This year, my school is participating in a reading challenge. The challenge, which was started by some of my very smart English teacher friends and is based on concepts from The Book Whisperer, is to read 50 books in a year. It's been a really great experience for all of us.
Professionally speaking, it has helped us to build a culture of reading and I have seen kids really blossom. For example, last year, a 9th grade boy showed me some poetry he wrote because he was reading a poetry book and thought it might be fun to try to do his own. Um... wow, right?
Personally speaking, it's been a great opportunity for me to stretch myself as a reader because part of the challenge is to include a variety of genres, I've discovered books that I probably wouldn't have tried before. It's pretty cool actually, to figure out where your preferences lie and then purposefully try something new. Anyway, this is getting really long. If you're curious about more details like the genre breakdown, you can check out my friend Daniel's prezi or email me. (I'd link to my prezi, but it's not that great.)
Our time frame, of course, is from the end of last school year to the end of this school year. I've had 4 students finish already, and 2 have even done 100 books. My progress isn't quite so impressive, but I am a little bit ahead of schedule, and I've exceeded my personal goal of reading 50 books in 2011. Here are some of my favorites from the year.
The Guernsey Literary and Potato Peel Pie Society- This book is simply charming. It's a historical fiction book that follows the correspondence of an author with the citizens of Guernsey just after WWII. The history and characters are interesting and unique.
The Wednesday Wars- This is another historical fiction, but this one is set in the 60s. The book is about a boy named Holling who has to spend Wednesday afternoons with the English teacher that "hates" him while everyone else has religious education. The teacher, who is actually awesome, has Holling study the works of Shakespeare (which he believes at first to be a form of torture). What I really loved about this book was how the other events each echo the action of a work of Shakespeare. That, and it's hilarious.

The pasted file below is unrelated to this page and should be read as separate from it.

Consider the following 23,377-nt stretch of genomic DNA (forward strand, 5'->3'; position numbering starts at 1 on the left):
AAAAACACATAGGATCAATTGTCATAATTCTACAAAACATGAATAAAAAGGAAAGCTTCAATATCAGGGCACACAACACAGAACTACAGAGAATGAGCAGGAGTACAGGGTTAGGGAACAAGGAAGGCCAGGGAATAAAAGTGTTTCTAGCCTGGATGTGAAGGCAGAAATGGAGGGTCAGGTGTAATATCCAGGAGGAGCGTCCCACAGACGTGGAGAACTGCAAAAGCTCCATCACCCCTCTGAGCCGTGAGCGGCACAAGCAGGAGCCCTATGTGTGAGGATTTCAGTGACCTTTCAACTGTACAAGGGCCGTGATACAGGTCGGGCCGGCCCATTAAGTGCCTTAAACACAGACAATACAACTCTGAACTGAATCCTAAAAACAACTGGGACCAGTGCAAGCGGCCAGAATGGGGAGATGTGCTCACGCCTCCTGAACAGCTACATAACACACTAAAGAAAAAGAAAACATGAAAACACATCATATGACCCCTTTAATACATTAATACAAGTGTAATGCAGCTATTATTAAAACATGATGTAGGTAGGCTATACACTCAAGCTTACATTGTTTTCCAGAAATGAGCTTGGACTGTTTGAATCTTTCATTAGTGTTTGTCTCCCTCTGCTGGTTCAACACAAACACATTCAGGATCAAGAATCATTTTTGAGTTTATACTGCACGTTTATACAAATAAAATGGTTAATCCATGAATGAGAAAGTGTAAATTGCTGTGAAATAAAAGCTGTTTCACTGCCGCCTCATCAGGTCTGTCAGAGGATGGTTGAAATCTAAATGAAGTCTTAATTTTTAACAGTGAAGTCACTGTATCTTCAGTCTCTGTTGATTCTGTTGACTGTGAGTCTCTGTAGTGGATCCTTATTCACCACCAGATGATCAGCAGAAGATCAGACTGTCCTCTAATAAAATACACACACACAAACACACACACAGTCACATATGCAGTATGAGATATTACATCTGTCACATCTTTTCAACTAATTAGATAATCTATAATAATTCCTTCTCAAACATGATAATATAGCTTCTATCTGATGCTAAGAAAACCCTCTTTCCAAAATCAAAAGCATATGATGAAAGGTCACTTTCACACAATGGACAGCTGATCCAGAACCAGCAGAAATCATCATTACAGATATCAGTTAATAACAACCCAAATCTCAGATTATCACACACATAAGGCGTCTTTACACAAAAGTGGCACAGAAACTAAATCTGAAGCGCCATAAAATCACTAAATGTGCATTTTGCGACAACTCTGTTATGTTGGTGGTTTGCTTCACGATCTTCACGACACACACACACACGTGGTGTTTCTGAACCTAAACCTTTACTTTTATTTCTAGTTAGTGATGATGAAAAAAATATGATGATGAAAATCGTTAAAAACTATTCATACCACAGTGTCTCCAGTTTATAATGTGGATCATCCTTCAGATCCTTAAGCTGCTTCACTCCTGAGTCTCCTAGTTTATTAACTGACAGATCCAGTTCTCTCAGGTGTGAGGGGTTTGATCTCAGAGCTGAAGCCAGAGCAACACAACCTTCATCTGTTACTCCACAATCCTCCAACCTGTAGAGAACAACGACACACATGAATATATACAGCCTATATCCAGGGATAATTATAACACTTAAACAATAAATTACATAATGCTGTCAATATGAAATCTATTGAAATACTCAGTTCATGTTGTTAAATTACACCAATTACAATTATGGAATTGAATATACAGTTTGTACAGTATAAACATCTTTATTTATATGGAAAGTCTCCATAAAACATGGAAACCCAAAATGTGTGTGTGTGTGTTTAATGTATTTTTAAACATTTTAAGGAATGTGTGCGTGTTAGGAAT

Beyonders: A World Without Heroes- I think I'll write a whole post about this book and meeting the author (Brandon Mull). This book was incredible. I'll admit, I didn't like the beginning at all, but about 40 pages in, things get good. The story is about a boy named Jason who is transported to another world, a world which is ruled by the evil wizard Maldor. The really cool thing about this book is the concept of a world without heroes. It isn't that Maldor is going around killing all of the heroes, it's that the heroes get sidetracked and corrupted. He breaks heroes by giving them power, wealth, and anything else they want which makes them abandon their purpose. And, that's what Jason (and the awesome Blind Prince) has to face. So good!
Reality is Broken: Why Games Make Us Happy and How They Can Change the World- Mike was so excited when he brought this home to me; he really, really wanted me to read it with him. It was too cute to ignore, so I did. There are two aspects to this book. Firstly, games (board, dice, word, video, whatever) have value in our lives; this book is specifically about the value of video games, and it makes some convincing arguments. Some incredible games have been designed that can make real world contributions: they can help map proteins in hopes of finding a cure for cancer; they can also allow citizens (of England) to check the expenditures of the members of parliament and alert authorities to suspicious spending. It's awesome. Secondly, I was able to pull a lot of concepts from this book to use in my classroom because it's all about motivation. It's definitely a good read for teachers.
The Help- If you haven't read this yet, you should. This book is about a very small corner of the Civil Rights movement and how it affects the lives of several women. It's engrossing and touching. I also really enjoyed the movie.
The Poisonwood Bible- Mike brings so many good things into my life, and this is one of them. This book is elegant and insightful in a lot of ways. The story follows a Christian missionary and his family to the Congo; the narration switches between the missionary's wife and four daughters and describes their experience living in the African jungle and learning to live and work with the Africans. If you really want the full experience with this book you should read Things Fall Apart first. Together, they give you an incredible picture of the time period and clash of cultures.